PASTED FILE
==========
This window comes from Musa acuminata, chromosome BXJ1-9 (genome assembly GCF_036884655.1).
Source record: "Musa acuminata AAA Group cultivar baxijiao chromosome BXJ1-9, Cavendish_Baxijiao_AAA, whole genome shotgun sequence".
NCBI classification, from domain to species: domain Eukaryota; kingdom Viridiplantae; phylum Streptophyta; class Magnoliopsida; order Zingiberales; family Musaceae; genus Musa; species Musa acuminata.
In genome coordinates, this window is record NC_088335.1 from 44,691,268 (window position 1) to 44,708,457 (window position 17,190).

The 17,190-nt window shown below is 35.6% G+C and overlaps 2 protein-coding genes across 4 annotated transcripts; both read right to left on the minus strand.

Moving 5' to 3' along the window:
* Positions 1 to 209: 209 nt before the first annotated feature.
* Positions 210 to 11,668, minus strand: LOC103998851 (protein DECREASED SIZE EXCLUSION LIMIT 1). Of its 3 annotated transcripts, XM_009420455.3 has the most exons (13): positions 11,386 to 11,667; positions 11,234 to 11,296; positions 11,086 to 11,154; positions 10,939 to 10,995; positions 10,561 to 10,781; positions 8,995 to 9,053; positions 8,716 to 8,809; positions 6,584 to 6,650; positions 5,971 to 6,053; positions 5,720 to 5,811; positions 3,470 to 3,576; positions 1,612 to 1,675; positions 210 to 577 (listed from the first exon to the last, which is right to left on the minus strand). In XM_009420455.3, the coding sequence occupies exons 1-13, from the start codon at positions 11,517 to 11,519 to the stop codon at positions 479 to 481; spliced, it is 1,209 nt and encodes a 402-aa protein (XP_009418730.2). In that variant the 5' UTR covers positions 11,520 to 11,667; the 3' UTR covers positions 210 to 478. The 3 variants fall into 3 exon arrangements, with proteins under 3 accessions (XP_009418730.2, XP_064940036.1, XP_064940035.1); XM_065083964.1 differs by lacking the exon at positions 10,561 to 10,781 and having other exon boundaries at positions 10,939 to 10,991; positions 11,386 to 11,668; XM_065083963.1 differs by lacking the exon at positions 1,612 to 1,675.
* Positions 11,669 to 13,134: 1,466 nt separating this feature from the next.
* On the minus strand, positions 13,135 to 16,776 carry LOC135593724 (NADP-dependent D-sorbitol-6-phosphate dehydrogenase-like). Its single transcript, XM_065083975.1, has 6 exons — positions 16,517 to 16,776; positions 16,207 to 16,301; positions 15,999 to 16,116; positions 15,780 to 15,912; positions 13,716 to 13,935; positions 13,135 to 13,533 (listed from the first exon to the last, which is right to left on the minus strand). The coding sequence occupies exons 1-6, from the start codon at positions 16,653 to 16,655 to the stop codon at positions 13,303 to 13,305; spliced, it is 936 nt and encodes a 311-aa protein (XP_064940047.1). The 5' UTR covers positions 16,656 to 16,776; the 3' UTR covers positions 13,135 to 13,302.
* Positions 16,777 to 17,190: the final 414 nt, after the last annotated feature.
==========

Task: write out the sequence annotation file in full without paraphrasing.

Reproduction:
This window comes from Musa acuminata, chromosome BXJ1-9 (genome assembly GCF_036884655.1).
Source record: "Musa acuminata AAA Group cultivar baxijiao chromosome BXJ1-9, Cavendish_Baxijiao_AAA, whole genome shotgun sequence".
NCBI classification, from domain to species: domain Eukaryota; kingdom Viridiplantae; phylum Streptophyta; class Magnoliopsida; order Zingiberales; family Musaceae; genus Musa; species Musa acuminata.
In genome coordinates, this window is record NC_088335.1 from 44,691,268 (window position 1) to 44,708,457 (window position 17,190).

The 17,190-nt window shown below is 35.6% G+C and overlaps 2 protein-coding genes across 4 annotated transcripts; both read right to left on the minus strand.

Moving 5' to 3' along the window:
* Positions 1 to 209: 209 nt before the first annotated feature.
* Positions 210 to 11,668, minus strand: LOC103998851 (protein DECREASED SIZE EXCLUSION LIMIT 1). Of its 3 annotated transcripts, XM_009420455.3 has the most exons (13): positions 11,386 to 11,667; positions 11,234 to 11,296; positions 11,086 to 11,154; positions 10,939 to 10,995; positions 10,561 to 10,781; positions 8,995 to 9,053; positions 8,716 to 8,809; positions 6,584 to 6,650; positions 5,971 to 6,053; positions 5,720 to 5,811; positions 3,470 to 3,576; positions 1,612 to 1,675; positions 210 to 577 (listed from the first exon to the last, which is right to left on the minus strand). In XM_009420455.3, the coding sequence occupies exons 1-13, from the start codon at positions 11,517 to 11,519 to the stop codon at positions 479 to 481; spliced, it is 1,209 nt and encodes a 402-aa protein (XP_009418730.2). In that variant the 5' UTR covers positions 11,520 to 11,667; the 3' UTR covers positions 210 to 478. The 3 variants fall into 3 exon arrangements, with proteins under 3 accessions (XP_009418730.2, XP_064940036.1, XP_064940035.1); XM_065083964.1 differs by lacking the exon at positions 10,561 to 10,781 and having other exon boundaries at positions 10,939 to 10,991; positions 11,386 to 11,668; XM_065083963.1 differs by lacking the exon at positions 1,612 to 1,675.
* Positions 11,669 to 13,134: 1,466 nt separating this feature from the next.
* On the minus strand, positions 13,135 to 16,776 carry LOC135593724 (NADP-dependent D-sorbitol-6-phosphate dehydrogenase-like). Its single transcript, XM_065083975.1, has 6 exons — positions 16,517 to 16,776; positions 16,207 to 16,301; positions 15,999 to 16,116; positions 15,780 to 15,912; positions 13,716 to 13,935; positions 13,135 to 13,533 (listed from the first exon to the last, which is right to left on the minus strand). The coding sequence occupies exons 1-6, from the start codon at positions 16,653 to 16,655 to the stop codon at positions 13,303 to 13,305; spliced, it is 936 nt and encodes a 311-aa protein (XP_064940047.1). The 5' UTR covers positions 16,656 to 16,776; the 3' UTR covers positions 13,135 to 13,302.
* Positions 16,777 to 17,190: the final 414 nt, after the last annotated feature.